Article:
Jon Dunbar - who explored and photographed Yongsan District four two months before the January 20 incident - writes about it and posts photos here.
Yesterday I linked to the first Korea Herald article in a series about the redevelopment project in Yongsan which led to six deaths a year ago. The second article in the series, looking at the project more from the city's point of view, can be found here. It makes the distinction between compensation for people living in the area, and compensation for people who have businesses, with the rights of the latter having little support from the government.For example:
A spokesperson for the Seoul Housing Renewal Division who requested anonymity, said there is a related law stating that business owners should be granted compensation. It's called The Acquisition of Land, etc. for Public Works and Compensation Law. It says that compensation for displaced business owners should be determined according to profits. He also said it's up to redevelopment organizations to follow the law.So according to this there is a law, but it's optional for developers to follow it. Golly, that's shocking.
The first article had this quote: "The walk through the redevelopment zone is unreal. Picture Seoul, circa 1951 - indiscriminate destruction." This reminded me that I took some photos of the area back at the end of May (the same day I took some of the photos in this post). Below is a satellite photo of the area. The building marked is the one where the deaths occurred, and the large block around it the area to be redeveloped. The apartments at bottom left are visible in many of the following photos.
Walking out to Hangangno from Yongsan Station, you can see the building where the standoff and fire took place that killed five protesters and a police officer:
The memorial was still there, along with riot police. It's pretty obvious Eric Drooker influence on the poster below.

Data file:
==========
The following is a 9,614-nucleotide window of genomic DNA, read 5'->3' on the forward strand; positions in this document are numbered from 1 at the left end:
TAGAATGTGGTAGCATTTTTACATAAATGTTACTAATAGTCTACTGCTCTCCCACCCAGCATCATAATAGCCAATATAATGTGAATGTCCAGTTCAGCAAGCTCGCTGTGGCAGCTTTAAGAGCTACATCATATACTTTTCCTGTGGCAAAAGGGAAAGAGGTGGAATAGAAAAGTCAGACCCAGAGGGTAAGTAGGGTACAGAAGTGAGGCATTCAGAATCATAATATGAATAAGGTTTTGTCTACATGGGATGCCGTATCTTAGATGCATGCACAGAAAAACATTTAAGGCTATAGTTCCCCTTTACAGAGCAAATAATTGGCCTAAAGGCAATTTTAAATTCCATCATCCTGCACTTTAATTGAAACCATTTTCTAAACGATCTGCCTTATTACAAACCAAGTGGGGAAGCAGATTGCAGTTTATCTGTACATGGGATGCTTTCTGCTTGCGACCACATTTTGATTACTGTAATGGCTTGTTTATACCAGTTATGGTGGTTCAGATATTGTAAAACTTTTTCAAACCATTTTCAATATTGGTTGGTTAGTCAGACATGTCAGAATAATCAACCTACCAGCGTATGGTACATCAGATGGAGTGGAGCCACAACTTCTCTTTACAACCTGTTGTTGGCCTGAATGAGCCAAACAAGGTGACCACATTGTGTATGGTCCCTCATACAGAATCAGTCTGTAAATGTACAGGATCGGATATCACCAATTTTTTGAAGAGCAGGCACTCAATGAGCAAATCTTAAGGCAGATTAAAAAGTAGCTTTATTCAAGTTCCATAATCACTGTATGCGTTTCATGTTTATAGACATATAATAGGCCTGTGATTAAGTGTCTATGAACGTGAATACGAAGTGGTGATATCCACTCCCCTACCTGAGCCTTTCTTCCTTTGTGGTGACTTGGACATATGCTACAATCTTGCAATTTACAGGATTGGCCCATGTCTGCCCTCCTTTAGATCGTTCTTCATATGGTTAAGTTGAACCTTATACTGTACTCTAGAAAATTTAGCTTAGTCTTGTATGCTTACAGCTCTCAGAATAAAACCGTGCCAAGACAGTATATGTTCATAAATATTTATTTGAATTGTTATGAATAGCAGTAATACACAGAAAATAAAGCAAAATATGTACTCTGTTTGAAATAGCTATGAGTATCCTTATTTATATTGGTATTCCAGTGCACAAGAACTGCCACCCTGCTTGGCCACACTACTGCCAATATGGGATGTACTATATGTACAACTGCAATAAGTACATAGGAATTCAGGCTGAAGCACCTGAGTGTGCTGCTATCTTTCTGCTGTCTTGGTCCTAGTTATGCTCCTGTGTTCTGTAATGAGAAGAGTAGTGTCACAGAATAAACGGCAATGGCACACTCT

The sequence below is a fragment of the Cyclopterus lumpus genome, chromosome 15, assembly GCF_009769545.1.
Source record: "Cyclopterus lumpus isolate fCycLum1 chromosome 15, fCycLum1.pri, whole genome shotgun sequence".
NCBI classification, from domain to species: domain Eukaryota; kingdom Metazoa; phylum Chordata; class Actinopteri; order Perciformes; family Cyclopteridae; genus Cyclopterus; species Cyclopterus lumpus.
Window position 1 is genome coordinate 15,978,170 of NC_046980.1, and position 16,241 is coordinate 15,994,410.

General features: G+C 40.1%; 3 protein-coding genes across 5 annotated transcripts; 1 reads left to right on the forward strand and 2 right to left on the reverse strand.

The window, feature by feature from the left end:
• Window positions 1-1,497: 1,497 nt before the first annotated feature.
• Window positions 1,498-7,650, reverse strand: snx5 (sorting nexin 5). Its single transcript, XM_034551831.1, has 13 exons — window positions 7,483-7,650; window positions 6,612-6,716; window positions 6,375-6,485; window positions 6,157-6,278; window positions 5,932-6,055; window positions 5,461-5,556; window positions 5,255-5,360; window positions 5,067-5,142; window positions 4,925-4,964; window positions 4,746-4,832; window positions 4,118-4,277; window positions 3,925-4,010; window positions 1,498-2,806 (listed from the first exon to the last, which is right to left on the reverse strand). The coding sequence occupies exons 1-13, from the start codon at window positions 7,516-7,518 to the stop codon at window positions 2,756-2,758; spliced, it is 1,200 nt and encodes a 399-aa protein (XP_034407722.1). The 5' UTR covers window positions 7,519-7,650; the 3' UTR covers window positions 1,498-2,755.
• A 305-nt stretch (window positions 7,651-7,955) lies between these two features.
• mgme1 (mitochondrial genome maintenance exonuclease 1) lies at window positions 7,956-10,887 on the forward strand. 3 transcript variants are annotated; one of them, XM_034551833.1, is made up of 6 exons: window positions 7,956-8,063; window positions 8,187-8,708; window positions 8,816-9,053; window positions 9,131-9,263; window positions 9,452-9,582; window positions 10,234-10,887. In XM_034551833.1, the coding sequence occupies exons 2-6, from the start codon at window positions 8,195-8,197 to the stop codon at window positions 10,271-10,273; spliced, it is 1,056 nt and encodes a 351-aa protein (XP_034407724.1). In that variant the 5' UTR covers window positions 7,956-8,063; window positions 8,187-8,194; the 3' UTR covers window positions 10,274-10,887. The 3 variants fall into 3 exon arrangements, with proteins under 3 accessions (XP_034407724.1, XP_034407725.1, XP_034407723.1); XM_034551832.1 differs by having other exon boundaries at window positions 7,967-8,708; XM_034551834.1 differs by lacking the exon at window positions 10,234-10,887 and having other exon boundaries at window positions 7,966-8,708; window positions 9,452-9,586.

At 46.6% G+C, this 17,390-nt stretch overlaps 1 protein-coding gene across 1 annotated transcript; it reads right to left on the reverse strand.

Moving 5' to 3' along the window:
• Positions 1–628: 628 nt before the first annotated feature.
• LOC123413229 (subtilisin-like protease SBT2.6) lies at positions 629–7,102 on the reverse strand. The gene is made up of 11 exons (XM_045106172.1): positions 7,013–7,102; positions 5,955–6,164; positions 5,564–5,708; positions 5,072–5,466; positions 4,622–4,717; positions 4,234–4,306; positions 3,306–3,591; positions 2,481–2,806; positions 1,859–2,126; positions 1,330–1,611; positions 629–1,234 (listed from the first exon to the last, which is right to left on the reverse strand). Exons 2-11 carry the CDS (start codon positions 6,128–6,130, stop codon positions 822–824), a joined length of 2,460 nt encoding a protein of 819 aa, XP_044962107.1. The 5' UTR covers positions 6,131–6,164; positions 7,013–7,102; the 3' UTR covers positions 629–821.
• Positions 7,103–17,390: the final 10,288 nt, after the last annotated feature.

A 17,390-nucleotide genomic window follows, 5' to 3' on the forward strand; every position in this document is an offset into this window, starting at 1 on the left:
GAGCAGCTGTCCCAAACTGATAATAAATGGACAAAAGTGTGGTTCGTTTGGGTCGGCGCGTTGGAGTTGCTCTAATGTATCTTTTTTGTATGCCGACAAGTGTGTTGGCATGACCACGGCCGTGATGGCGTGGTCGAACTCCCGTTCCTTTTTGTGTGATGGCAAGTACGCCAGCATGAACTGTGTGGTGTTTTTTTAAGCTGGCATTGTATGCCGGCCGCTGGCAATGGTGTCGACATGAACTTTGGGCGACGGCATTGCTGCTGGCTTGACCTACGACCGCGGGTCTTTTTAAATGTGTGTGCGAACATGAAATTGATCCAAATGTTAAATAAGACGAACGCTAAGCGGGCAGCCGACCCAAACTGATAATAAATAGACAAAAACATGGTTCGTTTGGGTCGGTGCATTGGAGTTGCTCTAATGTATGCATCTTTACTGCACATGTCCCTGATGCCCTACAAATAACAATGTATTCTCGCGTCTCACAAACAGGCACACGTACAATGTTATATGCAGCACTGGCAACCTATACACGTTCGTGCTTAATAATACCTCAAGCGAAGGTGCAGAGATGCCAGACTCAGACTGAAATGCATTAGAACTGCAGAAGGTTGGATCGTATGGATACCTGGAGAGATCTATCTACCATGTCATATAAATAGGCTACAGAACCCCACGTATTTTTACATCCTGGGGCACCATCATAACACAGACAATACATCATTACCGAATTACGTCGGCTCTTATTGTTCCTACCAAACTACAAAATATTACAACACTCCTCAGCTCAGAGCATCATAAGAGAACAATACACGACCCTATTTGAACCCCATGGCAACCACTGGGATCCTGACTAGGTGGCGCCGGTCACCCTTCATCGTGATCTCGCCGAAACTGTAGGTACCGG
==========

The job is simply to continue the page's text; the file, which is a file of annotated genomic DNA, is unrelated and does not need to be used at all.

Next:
Walking east from the main street next to the burnt out building:
Above you can see the green canopy at left; this is a view down that alley:
Further up the street is this home:
The same house seen looking back the way I'd come:
Continuing to walk east, these apartments dominate the skyline, and are a harbinger of the area's future shape:
Looking through the 'blanket fence' seen at far right above is this view:
The street beyond the fence seen at far left above looks like this:
This was as far east as I could go (looking northeast) before I was told to stop taking photos:
I walked back a block and climbed the stairs into this place:
Here was the view from its balcony, looking east, which gives a pretty good idea of the swath of destruction cut through the neighbourhood:
I then walked south along the street seen at bottom right above, and headed west for a block before looking north and taking this photo. The burnt out building is on the right:
Looking south from that vantage point is the former Yongsan Railway Hospital, which Robert Koehler looked at in detail here.
Of course, as Robert noted here, this historical building may also be destroyed...